Dalit newspaper strives for social justice in Bundelkhand

By Sanjay Pandey, Lucknow

Sheer determination and hard work has earned this small group of women international recognition

Launched in 2002 as a modest four-page newspaper in Uttar Pradesh's backward Bundelkhand region, ‘Khabar Lahariya’ (waves of news), bagged the prestigious UNESCO Literacy Award.

The news paper is in a local dialect using Devanagiri script and run by semi-literate Dalit, Muslim and Kol women and has been creating real waves in the impoverished and parched lands of Bundelkhand.

The all women newspaper, a weekly, which now has eight pages and employs 20 plus ‘semi-literate’ women, symbolises the struggle against social discrimination. ‘‘We had to face great difficulties in bringing out and running the newspaper. The people from the upper caste did not like it and our reporters had a tough time in gathering information’’, recalls its editor Meera.

Interestingly barring Meera, who is a graduate, all the other staff is semi-literate. ‘‘Our reporters do not find any difficulty in their work as the newspaper is in Bundeli dialect’’, she told Deccan Herald from Chitrakoot.

The work of reporting, page making and even selling the newspapers is done by these 20-plus women. ‘‘With our limited resources, we can not afford to sell the newspaper through hawkers. The reporters go from one village to another to sell it’’, Meera said. ‘‘In fact it helped the reporters ton get first hand news from the villages; especially the problems they face and about the implementation of welfare schemes'', she added.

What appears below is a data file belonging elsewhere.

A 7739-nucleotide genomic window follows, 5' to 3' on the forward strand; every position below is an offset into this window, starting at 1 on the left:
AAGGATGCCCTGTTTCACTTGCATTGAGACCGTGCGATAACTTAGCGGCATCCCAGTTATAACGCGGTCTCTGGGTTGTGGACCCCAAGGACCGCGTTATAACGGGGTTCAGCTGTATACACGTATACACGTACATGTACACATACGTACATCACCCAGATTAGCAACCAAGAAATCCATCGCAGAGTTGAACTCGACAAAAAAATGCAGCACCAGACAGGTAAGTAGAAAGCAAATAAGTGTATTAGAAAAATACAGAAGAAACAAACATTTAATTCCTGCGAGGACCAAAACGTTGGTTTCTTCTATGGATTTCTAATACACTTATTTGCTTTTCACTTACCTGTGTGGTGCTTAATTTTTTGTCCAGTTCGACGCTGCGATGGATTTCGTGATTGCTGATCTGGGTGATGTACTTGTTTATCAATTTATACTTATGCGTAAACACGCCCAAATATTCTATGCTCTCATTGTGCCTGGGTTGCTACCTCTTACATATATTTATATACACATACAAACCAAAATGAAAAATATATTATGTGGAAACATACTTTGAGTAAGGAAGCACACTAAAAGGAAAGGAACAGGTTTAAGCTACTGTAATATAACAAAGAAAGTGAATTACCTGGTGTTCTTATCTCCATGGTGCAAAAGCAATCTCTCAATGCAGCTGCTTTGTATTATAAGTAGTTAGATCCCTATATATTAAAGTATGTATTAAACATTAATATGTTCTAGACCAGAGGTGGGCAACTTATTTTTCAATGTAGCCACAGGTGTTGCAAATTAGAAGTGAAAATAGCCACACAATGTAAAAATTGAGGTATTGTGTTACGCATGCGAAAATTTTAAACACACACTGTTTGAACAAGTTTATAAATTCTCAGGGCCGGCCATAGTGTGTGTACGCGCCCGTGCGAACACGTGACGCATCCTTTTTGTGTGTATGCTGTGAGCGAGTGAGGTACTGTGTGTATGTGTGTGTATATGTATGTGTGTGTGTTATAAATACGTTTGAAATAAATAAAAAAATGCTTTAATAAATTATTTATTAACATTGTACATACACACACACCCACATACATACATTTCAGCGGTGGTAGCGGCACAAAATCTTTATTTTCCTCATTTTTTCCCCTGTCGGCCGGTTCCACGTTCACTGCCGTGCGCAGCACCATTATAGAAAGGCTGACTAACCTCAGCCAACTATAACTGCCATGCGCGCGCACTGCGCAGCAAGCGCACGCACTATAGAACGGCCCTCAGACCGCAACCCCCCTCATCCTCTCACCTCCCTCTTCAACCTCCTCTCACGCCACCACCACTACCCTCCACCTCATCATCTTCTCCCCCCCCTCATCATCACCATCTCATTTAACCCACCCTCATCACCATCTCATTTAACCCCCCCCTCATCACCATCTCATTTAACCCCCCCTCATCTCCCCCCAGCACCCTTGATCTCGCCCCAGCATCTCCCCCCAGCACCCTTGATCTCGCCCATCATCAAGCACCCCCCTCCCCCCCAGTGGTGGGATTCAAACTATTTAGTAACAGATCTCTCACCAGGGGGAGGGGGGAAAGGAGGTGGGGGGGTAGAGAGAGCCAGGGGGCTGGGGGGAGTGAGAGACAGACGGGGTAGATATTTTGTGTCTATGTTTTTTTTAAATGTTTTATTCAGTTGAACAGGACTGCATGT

Meera attributes the success of the newspaper to the dialect in which it is published. ‘‘It is easy for the people of the region to understand the Bundeli language’’, she points out.

No wonder ‘Khabar Lahariya’ today has a readership of 25, 000. The number of copies printed stand at four thousand and it is sold for Rs. two in as many as 400 villages in Chitrakoot and Banda districts of Bundelkhand.

A Delhi-based NGO Nirantar had extended help to bring out the newspaper after a newsletter ‘Mahila Dakiya’ by an NGO Mahila Samakhya stopped publication in 1999.
The newspaper now is getting government and private advertisements also, which has helped to sustain it, Meera said. The newspaper has won the prestigious UNESCO King Sejong Literacy Prize 2009. The award would be presented at the UNESCO headquarters in Paris in September.

Meera says that the award signifies ‘victory of women’s power’. She is now making plans to start publication of the newspaper from some other districts of the region as well. With its main focus on local issues, Khabar Lahariya exposed the Tendu leaves scam. Its reports were followed by many state level Hindi dailies.

Courtesy:
Deccan Herald

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